Climate Change, Financial Stability and Monetary Policy

Ecological Economics, Vol. 152, pp. 219-234, 2018

Posted: 7 Jan 2019

See all articles by Yannis Dafermos

Yannis Dafermos

SOAS University of London

Maria Nikolaidi

University of Greenwich

Giorgos Galanis


Date Written: October 01, 2018


Using a stock-flow-fund ecological macroeconomic model, we analyse (i) the effects of climate change on financial stability and (ii) the financial and global warming implications of a green quantitative easing (QE) programme. Emphasis is placed on the impact of climate change damages on the price of financial assets and the financial position of firms and banks. The model is estimated and calibrated using global data and simulations are conducted for the period 2016–2120. Four key results arise. First, by destroying the capital of firms and reducing their profitability, climate change is likely to gradually deteriorate the liquidity of firms, leading to a higher rate of default that could harm both the financial and the non-financial corporate sector. Second, climate change damages can lead to a portfolio reallocation that can cause a gradual decline in the price of corporate bonds. Third, climate-induced financial instability might adversely affect credit expansion, exacerbating the negative impact of climate change on economic activity. Fourth, the implementation of a green corporate QE programme can reduce climate-induced financial instability and restrict global warming. The effectiveness of this programme depends positively on the responsiveness of green investment to changes in bond yields.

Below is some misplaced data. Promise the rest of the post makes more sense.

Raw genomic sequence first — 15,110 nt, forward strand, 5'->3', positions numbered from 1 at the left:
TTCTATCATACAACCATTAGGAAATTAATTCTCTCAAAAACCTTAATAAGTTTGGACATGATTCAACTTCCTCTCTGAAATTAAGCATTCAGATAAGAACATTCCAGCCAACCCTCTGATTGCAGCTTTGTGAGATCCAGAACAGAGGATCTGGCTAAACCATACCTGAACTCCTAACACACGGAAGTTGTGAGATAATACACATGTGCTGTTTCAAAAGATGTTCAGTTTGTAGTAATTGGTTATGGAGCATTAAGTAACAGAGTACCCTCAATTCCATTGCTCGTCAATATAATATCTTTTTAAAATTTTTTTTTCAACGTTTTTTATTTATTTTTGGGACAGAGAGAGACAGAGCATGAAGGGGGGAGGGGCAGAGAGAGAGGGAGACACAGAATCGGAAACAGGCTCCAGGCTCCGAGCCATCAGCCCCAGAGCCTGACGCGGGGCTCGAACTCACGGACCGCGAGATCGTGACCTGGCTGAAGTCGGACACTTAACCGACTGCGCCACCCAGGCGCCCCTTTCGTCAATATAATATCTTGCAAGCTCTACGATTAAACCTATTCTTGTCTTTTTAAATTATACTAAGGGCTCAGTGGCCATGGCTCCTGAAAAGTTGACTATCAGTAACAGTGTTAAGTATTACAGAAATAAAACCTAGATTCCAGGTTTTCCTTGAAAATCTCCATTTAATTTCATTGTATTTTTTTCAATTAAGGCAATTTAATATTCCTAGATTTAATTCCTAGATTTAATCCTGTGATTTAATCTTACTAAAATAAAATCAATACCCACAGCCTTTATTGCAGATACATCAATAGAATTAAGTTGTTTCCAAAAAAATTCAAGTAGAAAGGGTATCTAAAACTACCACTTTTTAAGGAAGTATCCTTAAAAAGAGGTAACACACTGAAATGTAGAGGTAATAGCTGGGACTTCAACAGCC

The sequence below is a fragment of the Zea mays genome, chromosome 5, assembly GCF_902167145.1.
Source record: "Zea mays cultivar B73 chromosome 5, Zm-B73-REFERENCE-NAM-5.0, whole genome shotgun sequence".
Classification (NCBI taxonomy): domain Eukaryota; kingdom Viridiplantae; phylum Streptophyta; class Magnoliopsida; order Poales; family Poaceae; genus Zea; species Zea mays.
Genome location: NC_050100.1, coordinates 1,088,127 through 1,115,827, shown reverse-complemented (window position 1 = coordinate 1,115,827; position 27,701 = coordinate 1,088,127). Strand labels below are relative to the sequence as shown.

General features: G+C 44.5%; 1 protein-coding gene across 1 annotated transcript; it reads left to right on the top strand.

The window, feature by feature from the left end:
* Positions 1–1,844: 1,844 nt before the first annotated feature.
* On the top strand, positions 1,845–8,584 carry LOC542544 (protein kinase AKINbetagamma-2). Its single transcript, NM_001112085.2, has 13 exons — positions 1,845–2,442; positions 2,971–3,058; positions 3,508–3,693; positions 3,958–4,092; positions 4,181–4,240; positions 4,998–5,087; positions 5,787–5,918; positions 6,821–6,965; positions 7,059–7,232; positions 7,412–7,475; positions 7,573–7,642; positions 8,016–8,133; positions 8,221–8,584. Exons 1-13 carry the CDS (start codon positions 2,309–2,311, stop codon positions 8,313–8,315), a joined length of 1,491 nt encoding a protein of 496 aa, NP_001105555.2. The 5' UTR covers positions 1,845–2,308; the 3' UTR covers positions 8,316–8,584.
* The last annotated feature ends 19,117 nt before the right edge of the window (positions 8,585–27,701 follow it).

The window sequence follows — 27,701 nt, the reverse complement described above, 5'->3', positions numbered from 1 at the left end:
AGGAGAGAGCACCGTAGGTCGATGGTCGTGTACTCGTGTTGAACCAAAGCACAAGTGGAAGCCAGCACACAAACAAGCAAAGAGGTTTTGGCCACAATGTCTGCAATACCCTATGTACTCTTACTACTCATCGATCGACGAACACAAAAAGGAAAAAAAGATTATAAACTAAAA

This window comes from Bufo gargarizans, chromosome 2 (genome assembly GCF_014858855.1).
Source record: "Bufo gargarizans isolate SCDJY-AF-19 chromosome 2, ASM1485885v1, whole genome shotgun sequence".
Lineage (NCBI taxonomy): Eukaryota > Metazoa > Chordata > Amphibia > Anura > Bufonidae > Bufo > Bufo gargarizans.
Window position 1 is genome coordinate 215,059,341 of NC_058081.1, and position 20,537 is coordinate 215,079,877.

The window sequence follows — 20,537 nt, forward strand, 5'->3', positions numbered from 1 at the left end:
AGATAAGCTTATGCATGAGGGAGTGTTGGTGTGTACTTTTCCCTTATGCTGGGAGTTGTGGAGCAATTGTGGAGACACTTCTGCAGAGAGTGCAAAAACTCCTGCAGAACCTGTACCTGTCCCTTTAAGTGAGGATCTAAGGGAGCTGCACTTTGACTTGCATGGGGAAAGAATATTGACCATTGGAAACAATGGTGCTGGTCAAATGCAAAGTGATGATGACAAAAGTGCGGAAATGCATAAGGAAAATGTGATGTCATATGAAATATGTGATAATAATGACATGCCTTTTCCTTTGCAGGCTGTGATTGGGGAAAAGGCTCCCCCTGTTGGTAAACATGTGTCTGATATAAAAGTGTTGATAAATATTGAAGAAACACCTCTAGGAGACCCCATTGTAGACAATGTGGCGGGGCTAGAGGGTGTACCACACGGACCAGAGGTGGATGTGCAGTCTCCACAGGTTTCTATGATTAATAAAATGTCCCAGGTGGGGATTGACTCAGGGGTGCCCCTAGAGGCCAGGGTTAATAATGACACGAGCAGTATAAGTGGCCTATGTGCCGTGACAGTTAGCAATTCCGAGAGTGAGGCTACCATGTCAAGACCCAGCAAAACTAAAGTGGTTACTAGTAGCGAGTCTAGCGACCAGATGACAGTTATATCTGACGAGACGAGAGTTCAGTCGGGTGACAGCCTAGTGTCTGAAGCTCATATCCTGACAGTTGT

Keywords: Ecological Macroeconomics, Stock-Flow Consistent Modelling, Climate Change, Financial Stability, Green Quantitative Easing

JEL Classification: E12, E44, E52, Q54

Suggested Citation

Dafermos, Yannis and Nikolaidi, Maria and Galanis, Giorgos, Climate Change, Financial Stability and Monetary Policy (October 01, 2018). Ecological Economics, Vol. 152, pp. 219-234, 2018, Available at SSRN:

Yannis Dafermos

SOAS University of London ( email )

Thornhaugh Street
Russell Square
London, WC1H 0XG
United Kingdom

Maria Nikolaidi (Contact Author)

University of Greenwich ( email )

30 Park Row
London, SE10 9LS
United Kingdom

Giorgos Galanis

Independent ( email )

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